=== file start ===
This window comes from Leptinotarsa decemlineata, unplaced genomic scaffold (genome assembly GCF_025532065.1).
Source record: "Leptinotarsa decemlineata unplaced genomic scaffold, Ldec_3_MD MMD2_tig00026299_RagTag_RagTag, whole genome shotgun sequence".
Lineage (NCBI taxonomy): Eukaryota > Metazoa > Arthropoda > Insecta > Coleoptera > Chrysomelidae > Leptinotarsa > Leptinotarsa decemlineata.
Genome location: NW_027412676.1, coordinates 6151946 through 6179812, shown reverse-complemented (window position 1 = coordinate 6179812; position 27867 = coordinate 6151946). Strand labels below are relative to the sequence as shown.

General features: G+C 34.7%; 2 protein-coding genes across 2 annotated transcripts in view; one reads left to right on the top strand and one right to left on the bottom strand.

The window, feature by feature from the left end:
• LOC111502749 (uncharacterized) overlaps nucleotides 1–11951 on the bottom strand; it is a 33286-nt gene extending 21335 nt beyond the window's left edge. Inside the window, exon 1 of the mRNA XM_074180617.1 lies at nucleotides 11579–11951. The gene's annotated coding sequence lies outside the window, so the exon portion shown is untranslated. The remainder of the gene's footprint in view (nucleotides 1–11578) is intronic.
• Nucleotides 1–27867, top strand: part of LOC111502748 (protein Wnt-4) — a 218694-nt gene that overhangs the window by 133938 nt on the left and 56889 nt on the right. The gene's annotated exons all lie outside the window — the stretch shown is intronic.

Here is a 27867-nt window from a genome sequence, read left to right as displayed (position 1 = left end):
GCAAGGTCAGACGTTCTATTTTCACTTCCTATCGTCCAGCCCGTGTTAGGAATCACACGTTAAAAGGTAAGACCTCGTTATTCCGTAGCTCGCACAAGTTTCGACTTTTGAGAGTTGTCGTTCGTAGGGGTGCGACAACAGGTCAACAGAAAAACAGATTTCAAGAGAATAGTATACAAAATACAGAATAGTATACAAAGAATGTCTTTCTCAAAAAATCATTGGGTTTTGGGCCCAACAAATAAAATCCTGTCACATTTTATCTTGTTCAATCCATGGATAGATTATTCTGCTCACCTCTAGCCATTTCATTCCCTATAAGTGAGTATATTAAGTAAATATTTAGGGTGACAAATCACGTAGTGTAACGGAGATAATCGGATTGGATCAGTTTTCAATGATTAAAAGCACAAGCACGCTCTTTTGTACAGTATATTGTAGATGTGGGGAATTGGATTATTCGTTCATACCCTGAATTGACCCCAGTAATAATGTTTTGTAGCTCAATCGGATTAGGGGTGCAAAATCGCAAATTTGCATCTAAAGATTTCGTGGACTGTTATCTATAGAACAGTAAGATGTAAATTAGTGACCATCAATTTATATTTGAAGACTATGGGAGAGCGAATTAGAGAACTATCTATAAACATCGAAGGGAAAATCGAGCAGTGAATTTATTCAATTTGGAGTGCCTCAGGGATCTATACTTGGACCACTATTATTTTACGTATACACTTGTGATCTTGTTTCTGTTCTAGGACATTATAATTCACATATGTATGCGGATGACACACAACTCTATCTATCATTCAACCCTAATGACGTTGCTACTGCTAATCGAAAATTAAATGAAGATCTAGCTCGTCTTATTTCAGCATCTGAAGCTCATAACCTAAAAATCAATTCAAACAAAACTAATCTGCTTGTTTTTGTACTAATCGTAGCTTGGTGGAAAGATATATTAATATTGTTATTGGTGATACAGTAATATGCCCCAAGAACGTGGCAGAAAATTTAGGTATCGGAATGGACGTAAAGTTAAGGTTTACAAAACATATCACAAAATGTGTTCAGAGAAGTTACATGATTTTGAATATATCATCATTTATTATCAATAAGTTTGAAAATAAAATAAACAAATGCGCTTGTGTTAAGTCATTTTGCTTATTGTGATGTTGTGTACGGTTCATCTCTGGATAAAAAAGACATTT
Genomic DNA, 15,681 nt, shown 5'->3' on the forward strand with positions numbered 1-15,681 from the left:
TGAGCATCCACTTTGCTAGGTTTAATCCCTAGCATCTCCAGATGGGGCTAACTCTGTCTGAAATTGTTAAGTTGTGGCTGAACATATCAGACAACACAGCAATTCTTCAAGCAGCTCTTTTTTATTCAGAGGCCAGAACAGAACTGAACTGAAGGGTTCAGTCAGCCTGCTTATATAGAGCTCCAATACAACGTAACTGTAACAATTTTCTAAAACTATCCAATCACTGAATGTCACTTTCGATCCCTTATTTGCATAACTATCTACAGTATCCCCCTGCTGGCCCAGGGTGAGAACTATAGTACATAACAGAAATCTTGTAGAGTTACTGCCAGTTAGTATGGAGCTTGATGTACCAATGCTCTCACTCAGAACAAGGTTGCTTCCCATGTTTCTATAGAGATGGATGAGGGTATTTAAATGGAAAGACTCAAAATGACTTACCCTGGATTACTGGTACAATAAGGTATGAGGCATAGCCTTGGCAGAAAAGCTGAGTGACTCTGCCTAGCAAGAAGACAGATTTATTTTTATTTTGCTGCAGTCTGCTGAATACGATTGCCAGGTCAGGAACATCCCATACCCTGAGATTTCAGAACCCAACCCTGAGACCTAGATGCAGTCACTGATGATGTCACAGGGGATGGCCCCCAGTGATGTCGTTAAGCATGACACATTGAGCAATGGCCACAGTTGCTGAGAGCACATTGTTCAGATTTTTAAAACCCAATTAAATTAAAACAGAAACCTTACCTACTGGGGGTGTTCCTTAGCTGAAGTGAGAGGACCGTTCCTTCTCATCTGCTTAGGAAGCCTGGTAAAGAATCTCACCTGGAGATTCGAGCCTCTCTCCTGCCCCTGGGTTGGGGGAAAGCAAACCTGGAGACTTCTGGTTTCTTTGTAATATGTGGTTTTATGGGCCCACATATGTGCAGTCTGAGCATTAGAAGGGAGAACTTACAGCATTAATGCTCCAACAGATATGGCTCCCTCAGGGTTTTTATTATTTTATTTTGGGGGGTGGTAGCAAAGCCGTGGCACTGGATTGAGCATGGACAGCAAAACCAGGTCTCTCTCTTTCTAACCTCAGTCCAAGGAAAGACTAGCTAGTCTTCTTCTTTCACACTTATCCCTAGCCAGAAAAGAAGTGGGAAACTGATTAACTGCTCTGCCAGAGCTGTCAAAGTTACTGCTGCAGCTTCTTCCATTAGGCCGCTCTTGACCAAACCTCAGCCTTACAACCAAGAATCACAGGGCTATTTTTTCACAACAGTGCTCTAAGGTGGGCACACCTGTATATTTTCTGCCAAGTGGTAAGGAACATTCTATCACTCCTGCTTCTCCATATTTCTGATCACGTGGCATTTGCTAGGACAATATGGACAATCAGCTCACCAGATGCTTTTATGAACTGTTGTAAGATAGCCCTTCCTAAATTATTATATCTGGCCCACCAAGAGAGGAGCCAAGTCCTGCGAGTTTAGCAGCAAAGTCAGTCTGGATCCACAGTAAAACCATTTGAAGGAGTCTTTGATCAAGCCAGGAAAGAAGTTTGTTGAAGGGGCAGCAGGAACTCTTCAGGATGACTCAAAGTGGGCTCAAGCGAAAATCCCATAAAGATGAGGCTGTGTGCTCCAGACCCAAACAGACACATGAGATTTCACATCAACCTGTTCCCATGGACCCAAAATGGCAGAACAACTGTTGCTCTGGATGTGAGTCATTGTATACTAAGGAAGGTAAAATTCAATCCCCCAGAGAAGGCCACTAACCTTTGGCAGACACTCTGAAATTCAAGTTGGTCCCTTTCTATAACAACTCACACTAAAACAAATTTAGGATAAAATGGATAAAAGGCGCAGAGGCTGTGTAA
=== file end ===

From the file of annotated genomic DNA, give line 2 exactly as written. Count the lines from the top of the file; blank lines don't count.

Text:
Source record: "Leptinotarsa decemlineata unplaced genomic scaffold, Ldec_3_MD MMD2_tig00026299_RagTag_RagTag, whole genome shotgun sequence".